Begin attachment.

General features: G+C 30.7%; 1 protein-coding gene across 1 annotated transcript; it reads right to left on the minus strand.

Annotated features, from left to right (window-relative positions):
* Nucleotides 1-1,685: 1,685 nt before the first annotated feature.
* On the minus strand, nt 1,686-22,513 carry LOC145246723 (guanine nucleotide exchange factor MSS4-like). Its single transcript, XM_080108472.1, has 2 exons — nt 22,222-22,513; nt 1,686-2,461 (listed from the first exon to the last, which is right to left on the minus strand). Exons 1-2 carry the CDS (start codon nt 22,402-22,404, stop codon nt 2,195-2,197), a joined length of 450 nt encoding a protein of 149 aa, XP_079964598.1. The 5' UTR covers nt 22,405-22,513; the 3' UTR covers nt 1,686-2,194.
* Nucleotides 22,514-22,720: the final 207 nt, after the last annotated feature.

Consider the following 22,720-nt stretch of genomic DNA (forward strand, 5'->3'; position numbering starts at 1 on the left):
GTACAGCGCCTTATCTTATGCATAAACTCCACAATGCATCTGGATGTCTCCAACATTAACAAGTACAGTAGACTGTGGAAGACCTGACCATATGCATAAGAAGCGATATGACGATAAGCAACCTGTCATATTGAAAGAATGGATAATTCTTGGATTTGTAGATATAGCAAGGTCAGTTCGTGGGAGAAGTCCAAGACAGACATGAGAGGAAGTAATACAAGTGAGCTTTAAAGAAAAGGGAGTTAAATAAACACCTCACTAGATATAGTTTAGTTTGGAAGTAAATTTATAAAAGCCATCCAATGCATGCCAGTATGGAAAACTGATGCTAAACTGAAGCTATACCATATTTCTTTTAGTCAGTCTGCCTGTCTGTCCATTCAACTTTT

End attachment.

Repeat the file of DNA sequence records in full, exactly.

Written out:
General features: G+C 30.7%; 1 protein-coding gene across 1 annotated transcript; it reads right to left on the minus strand.

Annotated features, from left to right (window-relative positions):
* Nucleotides 1-1,685: 1,685 nt before the first annotated feature.
* On the minus strand, nt 1,686-22,513 carry LOC145246723 (guanine nucleotide exchange factor MSS4-like). Its single transcript, XM_080108472.1, has 2 exons — nt 22,222-22,513; nt 1,686-2,461 (listed from the first exon to the last, which is right to left on the minus strand). Exons 1-2 carry the CDS (start codon nt 22,402-22,404, stop codon nt 2,195-2,197), a joined length of 450 nt encoding a protein of 149 aa, XP_079964598.1. The 5' UTR covers nt 22,405-22,513; the 3' UTR covers nt 1,686-2,194.
* Nucleotides 22,514-22,720: the final 207 nt, after the last annotated feature.

Consider the following 22,720-nt stretch of genomic DNA (forward strand, 5'->3'; position numbering starts at 1 on the left):
GTACAGCGCCTTATCTTATGCATAAACTCCACAATGCATCTGGATGTCTCCAACATTAACAAGTACAGTAGACTGTGGAAGACCTGACCATATGCATAAGAAGCGATATGACGATAAGCAACCTGTCATATTGAAAGAATGGATAATTCTTGGATTTGTAGATATAGCAAGGTCAGTTCGTGGGAGAAGTCCAAGACAGACATGAGAGGAAGTAATACAAGTGAGCTTTAAAGAAAAGGGAGTTAAATAAACACCTCACTAGATATAGTTTAGTTTGGAAGTAAATTTATAAAAGCCATCCAATGCATGCCAGTATGGAAAACTGATGCTAAACTGAAGCTATACCATATTTCTTTTAGTCAGTCTGCCTGTCTGTCCATTCAACTTTT